Parenting Lets Us Be a Kid Again

By Jason Menard

Children are truly a gift. They enrich our lives, make us put things into a new perspective, and help us see what’s truly important. Those of us who have had the good fortune to have children have been blessed with a gift that will grow and blossom as the years pass.

Oh, and let’s not forget the toys!

While the politically correct thing to do when talking about our children is to wax poetic about the profound impact they have on our lives. And while all of those things are true, we parents have to admit that the toys are a pretty cool benefit too.

Having children allows us to relive our childhood. Take a grown man playing with Barbies in his basement, and you’d be ready to write him off as a borderline-psycho loner who probably hasn’t had a date in the past few years. But throw a three-year old daughter into the equation, and this more-than-creepy image morphs into a heart-warming expression of love between a father and daughter. A man lining up alone to see a Star Wars film? Probably living at home in his parents’ basement. However, when you add a son to the mix, then you have a devoted dad sharing a bonding moment with his child!

The most enduring films and TV shows are the ones that capture the imagination of our children, while appealing on another level to the adults who watch along with them. Shows like The Muppets and movies like Aladdin and the Shrek series resonate with our children because of the characters and the slapstick-style humour, whereas the parents are privy to another level of appreciation through carefully crafted dialogue and pop culture references. As The Simpsons has shown, kids will be drawn to the Bart and Lisa characters, whereas parents gravitate to the parents and the social commentary underlying each episode.

Kids let us revert to our childhood and recapture the innocence and freedom we enjoyed in our youth. Many parents will sit and complain about the quality of cartoons or movies directed towards our youth. We grumble and grouse and state that the shows of our youth were so much better. But it’s not a matter of whether or not we think they’re better or not: we’re just not-so-subtly trying to coerce our kids into watching what we did, so that we can justify our adult enjoyment of such childish pastimes.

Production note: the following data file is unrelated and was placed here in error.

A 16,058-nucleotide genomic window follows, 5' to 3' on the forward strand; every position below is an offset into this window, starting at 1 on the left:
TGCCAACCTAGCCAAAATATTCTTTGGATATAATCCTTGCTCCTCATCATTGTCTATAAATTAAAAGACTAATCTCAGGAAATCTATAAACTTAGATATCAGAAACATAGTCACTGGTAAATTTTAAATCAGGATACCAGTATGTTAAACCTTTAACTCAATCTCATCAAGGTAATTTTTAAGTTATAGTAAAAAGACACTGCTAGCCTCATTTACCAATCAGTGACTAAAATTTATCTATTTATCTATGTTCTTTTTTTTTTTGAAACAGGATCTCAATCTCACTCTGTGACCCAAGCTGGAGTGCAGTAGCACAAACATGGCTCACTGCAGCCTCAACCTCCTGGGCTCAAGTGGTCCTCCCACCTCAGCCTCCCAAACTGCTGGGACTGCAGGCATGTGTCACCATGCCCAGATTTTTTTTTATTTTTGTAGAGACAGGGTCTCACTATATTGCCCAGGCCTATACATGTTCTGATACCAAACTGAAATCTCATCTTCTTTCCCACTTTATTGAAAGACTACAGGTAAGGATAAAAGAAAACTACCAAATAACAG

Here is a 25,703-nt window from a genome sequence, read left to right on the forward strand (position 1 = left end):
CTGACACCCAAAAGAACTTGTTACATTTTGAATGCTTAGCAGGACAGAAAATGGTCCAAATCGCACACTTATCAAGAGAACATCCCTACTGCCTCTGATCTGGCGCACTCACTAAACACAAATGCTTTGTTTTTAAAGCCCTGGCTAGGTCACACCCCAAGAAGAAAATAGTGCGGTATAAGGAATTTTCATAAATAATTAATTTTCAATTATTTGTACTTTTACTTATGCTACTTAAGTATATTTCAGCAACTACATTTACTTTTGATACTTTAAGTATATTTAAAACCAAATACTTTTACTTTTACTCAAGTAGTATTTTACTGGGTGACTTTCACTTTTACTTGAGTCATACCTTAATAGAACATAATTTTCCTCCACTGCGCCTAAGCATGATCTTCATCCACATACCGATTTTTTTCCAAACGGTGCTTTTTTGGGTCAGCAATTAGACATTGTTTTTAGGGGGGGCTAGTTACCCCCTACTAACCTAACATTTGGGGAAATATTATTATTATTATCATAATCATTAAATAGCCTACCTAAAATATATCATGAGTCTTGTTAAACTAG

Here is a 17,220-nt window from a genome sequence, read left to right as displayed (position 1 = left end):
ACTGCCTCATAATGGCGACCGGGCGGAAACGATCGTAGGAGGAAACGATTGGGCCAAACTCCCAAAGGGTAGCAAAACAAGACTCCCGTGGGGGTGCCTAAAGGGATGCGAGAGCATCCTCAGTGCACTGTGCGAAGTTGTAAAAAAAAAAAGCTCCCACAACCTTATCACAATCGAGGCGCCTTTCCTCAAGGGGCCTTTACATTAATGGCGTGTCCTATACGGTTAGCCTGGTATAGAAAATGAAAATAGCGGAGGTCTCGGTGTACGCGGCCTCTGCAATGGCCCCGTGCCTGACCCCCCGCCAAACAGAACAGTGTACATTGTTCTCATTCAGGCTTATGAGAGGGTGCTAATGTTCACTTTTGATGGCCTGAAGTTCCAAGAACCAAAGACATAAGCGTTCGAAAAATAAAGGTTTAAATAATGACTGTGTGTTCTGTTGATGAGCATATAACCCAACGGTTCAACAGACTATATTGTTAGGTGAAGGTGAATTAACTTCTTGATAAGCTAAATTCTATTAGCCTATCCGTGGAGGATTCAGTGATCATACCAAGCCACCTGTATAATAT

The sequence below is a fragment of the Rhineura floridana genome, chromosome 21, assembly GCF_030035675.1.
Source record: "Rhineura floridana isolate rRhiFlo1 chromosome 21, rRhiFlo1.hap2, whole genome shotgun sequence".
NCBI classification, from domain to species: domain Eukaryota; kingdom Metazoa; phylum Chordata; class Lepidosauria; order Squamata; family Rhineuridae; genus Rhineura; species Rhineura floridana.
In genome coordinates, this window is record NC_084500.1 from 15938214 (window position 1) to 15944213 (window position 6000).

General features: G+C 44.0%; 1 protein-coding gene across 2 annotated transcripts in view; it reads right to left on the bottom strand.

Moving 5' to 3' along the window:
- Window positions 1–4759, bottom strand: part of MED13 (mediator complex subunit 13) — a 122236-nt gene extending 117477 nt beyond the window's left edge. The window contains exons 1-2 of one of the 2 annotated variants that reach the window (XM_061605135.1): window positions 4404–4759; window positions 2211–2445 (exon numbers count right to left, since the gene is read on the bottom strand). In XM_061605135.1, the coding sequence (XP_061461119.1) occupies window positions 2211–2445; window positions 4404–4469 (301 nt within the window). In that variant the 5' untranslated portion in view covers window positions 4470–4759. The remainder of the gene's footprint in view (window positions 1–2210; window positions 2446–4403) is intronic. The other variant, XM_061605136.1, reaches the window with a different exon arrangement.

Recently I was walking through a store and a DVD caught my eye, an anniversary edition of Schoolhouse Rock. In my youth, these brief snippets of animation were the highlight of my day. Wedged between Mary Lou Retton imploring me to get off the couch and exercise and Menudo showcasing its Latin-lite, choreographed vignettes, these slyly produced cartoons that mixed education with entertainment were captivating to me and many of my peers. The memories stuck with me so much that on a trip to Washington a few years back, I made sure to sit on the steps of the Capitol, singing quietly “I’m Just a Bill.”

The fact that I have an 11-year-old son and a three-and-a-half-year-old daughter made the decision to buy it a no-brainer. Not only could I make the purchase guilt-free, I’d also have a built-in reason to watch them! Fortunately, both kids seem to enjoy them, so all works out well in the end.

Obviously, as parents, we want to encourage our children to forge their own identities and explore their world. Just as childhood remembrances of The Electric Company, Star Wars, and the like have become shared points of reference for my generation, so too do my kids need to experience the memories and the cultural phenomena that will act as a common bond with the people they meet in the future. But if I can expose them to the occasional reference from my youth — then all the better.

The funny thing about all of this is that as we age, we’re constantly worried about whether or not we’re ready for parenthood. We question whether we have the maturity and the wherewithal to be good parents. But maybe we focus too much on the responsibility component of parenthood and not enough on the joy.

Growing up is a part of life, but who knew that having children would let us be a kid again?

2005 © Menard Communications – Jason Menard All Rights Reserved

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